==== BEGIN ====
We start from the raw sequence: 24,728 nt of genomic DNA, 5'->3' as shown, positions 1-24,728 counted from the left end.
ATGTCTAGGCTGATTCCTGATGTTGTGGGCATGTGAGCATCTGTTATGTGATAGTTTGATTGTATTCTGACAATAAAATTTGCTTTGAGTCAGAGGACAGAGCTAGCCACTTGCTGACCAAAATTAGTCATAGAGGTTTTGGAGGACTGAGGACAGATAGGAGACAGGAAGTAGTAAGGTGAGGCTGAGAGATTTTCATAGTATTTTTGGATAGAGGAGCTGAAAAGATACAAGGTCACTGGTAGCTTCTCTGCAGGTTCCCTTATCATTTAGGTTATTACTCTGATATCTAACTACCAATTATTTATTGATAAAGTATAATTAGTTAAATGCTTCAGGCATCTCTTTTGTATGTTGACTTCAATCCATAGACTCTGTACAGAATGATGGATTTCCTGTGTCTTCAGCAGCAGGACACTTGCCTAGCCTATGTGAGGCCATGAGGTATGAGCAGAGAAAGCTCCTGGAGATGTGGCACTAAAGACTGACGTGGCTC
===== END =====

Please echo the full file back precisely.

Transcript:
We start from the raw sequence: 24,728 nt of genomic DNA, 5'->3' as shown, positions 1-24,728 counted from the left end.
ATGTCTAGGCTGATTCCTGATGTTGTGGGCATGTGAGCATCTGTTATGTGATAGTTTGATTGTATTCTGACAATAAAATTTGCTTTGAGTCAGAGGACAGAGCTAGCCACTTGCTGACCAAAATTAGTCATAGAGGTTTTGGAGGACTGAGGACAGATAGGAGACAGGAAGTAGTAAGGTGAGGCTGAGAGATTTTCATAGTATTTTTGGATAGAGGAGCTGAAAAGATACAAGGTCACTGGTAGCTTCTCTGCAGGTTCCCTTATCATTTAGGTTATTACTCTGATATCTAACTACCAATTATTTATTGATAAAGTATAATTAGTTAAATGCTTCAGGCATCTCTTTTGTATGTTGACTTCAATCCATAGACTCTGTACAGAATGATGGATTTCCTGTGTCTTCAGCAGCAGGACACTTGCCTAGCCTATGTGAGGCCATGAGGTATGAGCAGAGAAAGCTCCTGGAGATGTGGCACTAAAGACTGACGTGGCTC